Album Review:

Chemical Clock — Bad Habitat (Table & Chairs)

Earshot Jazz — December 2014

In describing Chemical Clock’s Bad Habitat, there’s a temptation to fall back on an exhaustive (and exhausting) listing of hyphenated genre influences (post-prog-soundtrack-fusion-chamber-pop-this-and-that), but this doesn’t really do the music justice. Suffice to say that the myriad invocations in the band’s music make for a referential richness that is difficult to describe. The band traffics in rhythmic precision, fiercely executed riffage and a studious aversion to 4/4 time, but are also fully at ease with a sweetly lyrical melody (“Spring Forward”), a pumping disco groove (“Roy”), dark free jazz textures (“Squid”) or a catchy synth hook (pretty much every track).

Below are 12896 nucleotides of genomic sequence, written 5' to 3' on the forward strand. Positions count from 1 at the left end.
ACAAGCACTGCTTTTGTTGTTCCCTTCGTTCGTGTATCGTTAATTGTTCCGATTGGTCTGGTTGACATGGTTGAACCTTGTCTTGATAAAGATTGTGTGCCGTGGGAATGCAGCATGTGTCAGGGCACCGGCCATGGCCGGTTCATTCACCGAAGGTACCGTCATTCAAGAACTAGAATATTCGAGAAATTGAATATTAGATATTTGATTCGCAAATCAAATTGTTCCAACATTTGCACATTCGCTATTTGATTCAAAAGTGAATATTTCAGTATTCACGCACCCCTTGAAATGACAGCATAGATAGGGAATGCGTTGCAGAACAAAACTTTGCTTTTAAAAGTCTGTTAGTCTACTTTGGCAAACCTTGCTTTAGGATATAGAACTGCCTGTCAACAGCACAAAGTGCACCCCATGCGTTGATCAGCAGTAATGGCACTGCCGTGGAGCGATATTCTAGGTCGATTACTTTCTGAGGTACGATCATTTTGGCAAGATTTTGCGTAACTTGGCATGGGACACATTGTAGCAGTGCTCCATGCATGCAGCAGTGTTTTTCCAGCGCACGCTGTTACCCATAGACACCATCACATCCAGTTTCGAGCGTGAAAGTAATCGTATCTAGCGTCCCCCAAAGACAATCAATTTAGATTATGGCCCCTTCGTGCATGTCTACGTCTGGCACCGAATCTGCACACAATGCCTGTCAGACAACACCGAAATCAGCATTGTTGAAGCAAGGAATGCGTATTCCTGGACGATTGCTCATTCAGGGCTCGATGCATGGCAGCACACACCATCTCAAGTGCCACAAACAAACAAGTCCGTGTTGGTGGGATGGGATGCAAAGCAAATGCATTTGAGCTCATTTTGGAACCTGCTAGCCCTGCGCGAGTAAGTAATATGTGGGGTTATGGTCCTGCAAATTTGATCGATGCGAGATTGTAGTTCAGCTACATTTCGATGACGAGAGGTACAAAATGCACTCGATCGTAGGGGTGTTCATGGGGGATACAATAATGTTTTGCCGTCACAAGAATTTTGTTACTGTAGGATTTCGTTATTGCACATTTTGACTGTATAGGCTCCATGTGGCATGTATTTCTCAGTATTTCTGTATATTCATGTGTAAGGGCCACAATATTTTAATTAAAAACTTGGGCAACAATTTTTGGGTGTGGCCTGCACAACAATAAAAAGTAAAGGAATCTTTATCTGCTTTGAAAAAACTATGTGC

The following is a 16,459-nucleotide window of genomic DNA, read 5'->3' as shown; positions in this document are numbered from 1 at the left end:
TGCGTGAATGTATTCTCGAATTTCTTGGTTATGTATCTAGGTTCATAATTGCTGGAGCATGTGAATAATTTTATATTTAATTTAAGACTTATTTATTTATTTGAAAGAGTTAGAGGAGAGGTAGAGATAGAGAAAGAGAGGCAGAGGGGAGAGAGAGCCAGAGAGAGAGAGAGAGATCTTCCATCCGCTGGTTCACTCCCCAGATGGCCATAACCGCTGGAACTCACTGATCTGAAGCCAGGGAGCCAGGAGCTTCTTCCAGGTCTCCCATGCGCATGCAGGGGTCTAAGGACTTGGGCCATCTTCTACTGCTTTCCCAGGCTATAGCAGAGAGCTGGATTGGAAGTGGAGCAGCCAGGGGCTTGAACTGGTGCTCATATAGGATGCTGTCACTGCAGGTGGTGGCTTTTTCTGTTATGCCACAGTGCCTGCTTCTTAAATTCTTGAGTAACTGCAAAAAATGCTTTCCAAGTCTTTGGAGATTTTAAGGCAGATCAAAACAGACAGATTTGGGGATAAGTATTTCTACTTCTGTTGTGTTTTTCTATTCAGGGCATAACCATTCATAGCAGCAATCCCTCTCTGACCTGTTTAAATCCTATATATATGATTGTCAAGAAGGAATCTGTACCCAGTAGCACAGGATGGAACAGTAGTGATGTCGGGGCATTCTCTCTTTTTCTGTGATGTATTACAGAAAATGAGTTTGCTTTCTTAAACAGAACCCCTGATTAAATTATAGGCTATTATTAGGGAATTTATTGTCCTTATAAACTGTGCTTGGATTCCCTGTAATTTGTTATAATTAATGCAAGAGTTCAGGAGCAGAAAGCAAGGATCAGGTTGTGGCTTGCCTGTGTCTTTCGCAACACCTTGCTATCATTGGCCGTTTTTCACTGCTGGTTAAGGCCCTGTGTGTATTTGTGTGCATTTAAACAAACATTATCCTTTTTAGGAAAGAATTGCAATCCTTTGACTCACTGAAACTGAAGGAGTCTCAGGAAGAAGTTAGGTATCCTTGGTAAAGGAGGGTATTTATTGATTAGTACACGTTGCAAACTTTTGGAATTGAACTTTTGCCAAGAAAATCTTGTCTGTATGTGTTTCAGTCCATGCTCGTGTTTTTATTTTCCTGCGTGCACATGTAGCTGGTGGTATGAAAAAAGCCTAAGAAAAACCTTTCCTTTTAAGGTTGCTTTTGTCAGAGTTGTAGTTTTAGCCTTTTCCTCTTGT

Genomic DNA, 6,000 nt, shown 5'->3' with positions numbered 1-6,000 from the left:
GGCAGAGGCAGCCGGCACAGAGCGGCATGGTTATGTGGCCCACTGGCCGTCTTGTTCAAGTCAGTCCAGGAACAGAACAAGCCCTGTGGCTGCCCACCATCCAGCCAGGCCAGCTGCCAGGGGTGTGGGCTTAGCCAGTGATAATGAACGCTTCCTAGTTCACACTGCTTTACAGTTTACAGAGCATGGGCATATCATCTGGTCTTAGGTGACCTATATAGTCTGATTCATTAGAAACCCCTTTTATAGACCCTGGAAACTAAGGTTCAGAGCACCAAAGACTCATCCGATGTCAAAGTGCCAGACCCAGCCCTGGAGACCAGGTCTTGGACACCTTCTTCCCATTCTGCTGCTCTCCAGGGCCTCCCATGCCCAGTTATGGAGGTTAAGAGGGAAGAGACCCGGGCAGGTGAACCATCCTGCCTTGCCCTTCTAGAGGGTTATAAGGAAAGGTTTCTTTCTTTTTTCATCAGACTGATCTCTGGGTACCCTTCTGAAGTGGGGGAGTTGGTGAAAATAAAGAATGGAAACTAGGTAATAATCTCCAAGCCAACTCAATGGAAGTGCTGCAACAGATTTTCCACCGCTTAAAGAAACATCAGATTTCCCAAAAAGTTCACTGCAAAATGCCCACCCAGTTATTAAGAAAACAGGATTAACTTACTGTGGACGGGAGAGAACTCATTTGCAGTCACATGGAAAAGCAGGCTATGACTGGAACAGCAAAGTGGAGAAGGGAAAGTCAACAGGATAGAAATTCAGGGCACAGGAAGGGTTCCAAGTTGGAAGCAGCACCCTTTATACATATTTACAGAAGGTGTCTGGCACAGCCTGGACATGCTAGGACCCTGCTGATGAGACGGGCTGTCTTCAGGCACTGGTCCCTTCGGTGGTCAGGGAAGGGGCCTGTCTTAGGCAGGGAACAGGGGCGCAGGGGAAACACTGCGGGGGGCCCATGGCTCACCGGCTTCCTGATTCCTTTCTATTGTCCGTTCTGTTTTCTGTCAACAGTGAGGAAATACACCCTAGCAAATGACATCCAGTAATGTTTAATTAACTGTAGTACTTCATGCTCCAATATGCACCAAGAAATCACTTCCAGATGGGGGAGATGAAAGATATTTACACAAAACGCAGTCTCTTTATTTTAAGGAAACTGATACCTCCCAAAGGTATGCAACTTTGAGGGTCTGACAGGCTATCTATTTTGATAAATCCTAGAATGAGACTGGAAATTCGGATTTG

Cameron Sharif’s intricate compositions and multifarious keyboard textures pull the music towards outer space, as Ray Larsen’s versatile and velvety trumpet (even when mutated by electronics) helps keep the band sound rooted in earthly pleasures, while the bass and drums tandem of Mark Hunter and Evan Woodle lock it all down like a rhythm section is supposed to, at least a rhythm section on whatever planet Chemical Clock has emigrated from. Deploying prodigious chops, they produce absurdly varied textures for a quartet, yet they make the balancing act seem easy and natural, all the while tempering the seriousness of their execution with an evident sense of humor.

Unlike some other polymath forebears where the lines between parody, irony and sincerity were more clearly defined (Frank Zappa comes to mind), Chemical Clock seem to embody a more fluid, less self-conscious sense of musical identity. While some similarly inclined bands sound merely like a sum of their impressive record collections, Bad Habitat just sounds like, well, Chemical Clock. A stellar effort. — Andrew Luthringer

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